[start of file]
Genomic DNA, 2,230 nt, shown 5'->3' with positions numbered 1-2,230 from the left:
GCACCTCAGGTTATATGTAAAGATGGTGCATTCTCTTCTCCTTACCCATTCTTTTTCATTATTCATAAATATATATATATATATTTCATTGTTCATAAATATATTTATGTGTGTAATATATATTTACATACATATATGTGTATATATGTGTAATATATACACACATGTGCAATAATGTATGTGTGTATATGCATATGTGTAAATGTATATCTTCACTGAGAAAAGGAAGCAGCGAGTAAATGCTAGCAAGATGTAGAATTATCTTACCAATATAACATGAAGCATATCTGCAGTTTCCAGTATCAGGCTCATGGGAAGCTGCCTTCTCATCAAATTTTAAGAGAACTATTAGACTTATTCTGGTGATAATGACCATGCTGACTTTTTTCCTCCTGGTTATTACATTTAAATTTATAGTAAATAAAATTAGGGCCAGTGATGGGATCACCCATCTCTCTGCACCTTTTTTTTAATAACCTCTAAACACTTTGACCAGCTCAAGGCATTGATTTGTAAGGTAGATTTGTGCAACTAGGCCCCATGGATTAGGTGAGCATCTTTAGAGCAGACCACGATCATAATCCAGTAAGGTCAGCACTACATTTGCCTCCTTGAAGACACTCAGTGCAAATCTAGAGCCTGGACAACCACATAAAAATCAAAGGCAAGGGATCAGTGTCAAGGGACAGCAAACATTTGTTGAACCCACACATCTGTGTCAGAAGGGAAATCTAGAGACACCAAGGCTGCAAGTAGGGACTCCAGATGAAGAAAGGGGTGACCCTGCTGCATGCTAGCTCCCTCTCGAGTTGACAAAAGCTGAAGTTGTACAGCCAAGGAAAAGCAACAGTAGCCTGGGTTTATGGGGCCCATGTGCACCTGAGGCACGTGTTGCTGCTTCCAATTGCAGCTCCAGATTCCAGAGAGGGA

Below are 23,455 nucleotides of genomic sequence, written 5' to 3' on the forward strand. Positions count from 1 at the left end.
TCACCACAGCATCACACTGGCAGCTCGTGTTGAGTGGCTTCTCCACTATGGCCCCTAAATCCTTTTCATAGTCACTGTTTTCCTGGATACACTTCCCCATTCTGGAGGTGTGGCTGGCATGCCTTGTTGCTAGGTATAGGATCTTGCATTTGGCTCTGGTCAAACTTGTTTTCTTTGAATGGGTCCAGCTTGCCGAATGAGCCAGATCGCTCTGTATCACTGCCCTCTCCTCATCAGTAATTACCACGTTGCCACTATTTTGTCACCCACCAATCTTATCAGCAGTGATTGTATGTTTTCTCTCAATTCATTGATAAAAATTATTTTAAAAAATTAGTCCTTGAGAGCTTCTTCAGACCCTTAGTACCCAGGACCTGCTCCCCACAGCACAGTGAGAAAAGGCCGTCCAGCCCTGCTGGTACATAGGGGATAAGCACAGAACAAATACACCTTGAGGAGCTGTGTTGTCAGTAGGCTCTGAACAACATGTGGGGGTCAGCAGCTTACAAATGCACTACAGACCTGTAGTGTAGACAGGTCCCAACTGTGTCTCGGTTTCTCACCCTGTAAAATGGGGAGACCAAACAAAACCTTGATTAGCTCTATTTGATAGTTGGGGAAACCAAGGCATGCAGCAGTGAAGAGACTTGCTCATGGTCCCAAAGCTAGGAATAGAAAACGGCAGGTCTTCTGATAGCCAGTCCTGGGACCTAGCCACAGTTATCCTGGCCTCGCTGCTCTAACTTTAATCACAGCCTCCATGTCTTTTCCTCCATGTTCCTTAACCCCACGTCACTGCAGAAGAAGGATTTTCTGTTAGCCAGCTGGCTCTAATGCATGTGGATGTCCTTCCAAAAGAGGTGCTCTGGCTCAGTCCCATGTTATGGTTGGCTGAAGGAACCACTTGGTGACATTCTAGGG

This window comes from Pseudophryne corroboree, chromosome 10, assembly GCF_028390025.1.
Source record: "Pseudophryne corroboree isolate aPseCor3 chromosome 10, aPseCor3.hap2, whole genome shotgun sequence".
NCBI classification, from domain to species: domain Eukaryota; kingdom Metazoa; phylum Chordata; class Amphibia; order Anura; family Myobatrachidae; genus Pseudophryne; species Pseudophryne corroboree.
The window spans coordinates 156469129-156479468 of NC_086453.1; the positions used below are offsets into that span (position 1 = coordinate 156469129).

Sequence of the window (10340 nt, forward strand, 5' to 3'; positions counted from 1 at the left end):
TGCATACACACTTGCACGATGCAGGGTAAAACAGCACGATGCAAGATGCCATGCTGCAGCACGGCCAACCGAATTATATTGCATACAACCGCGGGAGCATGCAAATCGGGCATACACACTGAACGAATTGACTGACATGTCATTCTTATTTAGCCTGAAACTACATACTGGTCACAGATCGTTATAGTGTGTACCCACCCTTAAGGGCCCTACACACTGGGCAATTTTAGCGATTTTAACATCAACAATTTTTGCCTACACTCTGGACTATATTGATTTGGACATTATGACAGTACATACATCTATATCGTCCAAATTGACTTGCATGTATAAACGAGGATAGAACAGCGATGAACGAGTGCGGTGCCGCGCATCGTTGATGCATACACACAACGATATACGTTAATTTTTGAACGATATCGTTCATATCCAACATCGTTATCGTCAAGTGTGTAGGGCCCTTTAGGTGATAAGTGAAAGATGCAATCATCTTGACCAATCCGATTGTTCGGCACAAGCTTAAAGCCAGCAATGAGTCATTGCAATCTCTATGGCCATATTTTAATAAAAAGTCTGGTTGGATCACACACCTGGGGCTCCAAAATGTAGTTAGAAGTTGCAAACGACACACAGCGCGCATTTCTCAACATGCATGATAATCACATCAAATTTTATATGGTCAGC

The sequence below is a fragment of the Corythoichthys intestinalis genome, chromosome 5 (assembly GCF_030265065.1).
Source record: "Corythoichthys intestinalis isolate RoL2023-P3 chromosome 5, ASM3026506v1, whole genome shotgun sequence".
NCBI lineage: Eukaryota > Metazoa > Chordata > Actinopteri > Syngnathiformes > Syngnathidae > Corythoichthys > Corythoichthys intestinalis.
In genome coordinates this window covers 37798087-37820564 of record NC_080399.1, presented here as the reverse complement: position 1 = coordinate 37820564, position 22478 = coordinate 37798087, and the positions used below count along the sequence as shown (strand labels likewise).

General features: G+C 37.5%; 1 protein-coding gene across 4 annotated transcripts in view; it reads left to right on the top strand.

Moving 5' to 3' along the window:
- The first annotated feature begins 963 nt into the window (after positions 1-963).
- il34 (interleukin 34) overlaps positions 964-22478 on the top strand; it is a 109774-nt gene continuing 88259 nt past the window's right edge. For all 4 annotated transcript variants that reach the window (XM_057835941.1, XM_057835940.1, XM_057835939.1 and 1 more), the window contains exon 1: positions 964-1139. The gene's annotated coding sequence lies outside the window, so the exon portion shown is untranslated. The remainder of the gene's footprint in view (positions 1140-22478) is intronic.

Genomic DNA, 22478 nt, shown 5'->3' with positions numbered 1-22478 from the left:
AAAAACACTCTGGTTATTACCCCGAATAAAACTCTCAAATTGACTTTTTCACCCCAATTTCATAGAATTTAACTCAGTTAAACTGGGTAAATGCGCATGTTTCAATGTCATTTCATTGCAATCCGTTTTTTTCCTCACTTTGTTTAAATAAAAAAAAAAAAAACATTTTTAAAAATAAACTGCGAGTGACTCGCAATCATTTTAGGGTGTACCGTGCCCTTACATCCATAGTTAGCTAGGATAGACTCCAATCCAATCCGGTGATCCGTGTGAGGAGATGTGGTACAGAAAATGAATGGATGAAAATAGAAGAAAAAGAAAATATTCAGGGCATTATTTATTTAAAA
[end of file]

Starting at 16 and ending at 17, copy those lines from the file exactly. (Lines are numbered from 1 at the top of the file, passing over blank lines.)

Moving 5' to 3' along the window:
- The first annotated feature begins 963 nt into the window (after positions 1-963).